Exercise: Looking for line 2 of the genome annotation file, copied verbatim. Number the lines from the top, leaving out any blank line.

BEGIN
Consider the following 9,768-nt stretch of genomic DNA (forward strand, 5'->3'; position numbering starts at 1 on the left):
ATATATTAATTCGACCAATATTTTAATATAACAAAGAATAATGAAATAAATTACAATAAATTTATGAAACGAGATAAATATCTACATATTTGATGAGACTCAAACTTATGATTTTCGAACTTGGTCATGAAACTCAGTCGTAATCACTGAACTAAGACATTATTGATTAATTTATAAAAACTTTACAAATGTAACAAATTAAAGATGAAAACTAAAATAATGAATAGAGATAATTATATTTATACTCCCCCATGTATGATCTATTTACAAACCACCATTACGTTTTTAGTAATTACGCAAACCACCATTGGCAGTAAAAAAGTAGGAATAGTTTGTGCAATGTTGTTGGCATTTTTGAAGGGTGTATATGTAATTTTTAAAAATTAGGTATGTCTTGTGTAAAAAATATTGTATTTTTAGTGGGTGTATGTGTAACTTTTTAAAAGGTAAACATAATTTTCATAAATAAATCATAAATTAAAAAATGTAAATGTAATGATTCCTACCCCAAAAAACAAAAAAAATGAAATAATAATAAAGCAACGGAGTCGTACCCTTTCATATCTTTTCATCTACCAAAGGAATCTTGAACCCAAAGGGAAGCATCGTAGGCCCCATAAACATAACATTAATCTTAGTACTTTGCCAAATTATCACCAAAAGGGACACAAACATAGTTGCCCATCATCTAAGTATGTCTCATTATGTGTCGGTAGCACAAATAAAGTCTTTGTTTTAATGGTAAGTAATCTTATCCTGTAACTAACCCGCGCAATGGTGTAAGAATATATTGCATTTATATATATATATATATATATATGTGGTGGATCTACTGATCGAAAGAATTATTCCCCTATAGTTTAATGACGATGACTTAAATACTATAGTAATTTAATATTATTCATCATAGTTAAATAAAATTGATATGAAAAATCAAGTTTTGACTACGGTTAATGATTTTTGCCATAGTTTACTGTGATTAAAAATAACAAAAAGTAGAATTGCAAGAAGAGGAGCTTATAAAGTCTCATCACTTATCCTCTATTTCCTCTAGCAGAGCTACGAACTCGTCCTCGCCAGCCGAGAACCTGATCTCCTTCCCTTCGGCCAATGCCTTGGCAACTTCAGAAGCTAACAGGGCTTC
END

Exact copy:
ATATATTAATTCGACCAATATTTTAATATAACAAAGAATAATGAAATAAATTACAATAAATTTATGAAACGAGATAAATATCTACATATTTGATGAGACTCAAACTTATGATTTTCGAACTTGGTCATGAAACTCAGTCGTAATCACTGAACTAAGACATTATTGATTAATTTATAAAAACTTTACAAATGTAACAAATTAAAGATGAAAACTAAAATAATGAATAGAGATAATTATATTTATACTCCCCCATGTATGATCTATTTACAAACCACCATTACGTTTTTAGTAATTACGCAAACCACCATTGGCAGTAAAAAAGTAGGAATAGTTTGTGCAATGTTGTTGGCATTTTTGAAGGGTGTATATGTAATTTTTAAAAATTAGGTATGTCTTGTGTAAAAAATATTGTATTTTTAGTGGGTGTATGTGTAACTTTTTAAAAGGTAAACATAATTTTCATAAATAAATCATAAATTAAAAAATGTAAATGTAATGATTCCTACCCCAAAAAACAAAAAAAATGAAATAATAATAAAGCAACGGAGTCGTACCCTTTCATATCTTTTCATCTACCAAAGGAATCTTGAACCCAAAGGGAAGCATCGTAGGCCCCATAAACATAACATTAATCTTAGTACTTTGCCAAATTATCACCAAAAGGGACACAAACATAGTTGCCCATCATCTAAGTATGTCTCATTATGTGTCGGTAGCACAAATAAAGTCTTTGTTTTAATGGTAAGTAATCTTATCCTGTAACTAACCCGCGCAATGGTGTAAGAATATATTGCATTTATATATATATATATATATATATGTGGTGGATCTACTGATCGAAAGAATTATTCCCCTATAGTTTAATGACGATGACTTAAATACTATAGTAATTTAATATTATTCATCATAGTTAAATAAAATTGATATGAAAAATCAAGTTTTGACTACGGTTAATGATTTTTGCCATAGTTTACTGTGATTAAAAATAACAAAAAGTAGAATTGCAAGAAGAGGAGCTTATAAAGTCTCATCACTTATCCTCTATTTCCTCTAGCAGAGCTACGAACTCGTCCTCGCCAGCCGAGAACCTGATCTCCTTCCCTTCGGCCAATGCCTTGGCAACTTCAGAAGCTAACAGGGCTTC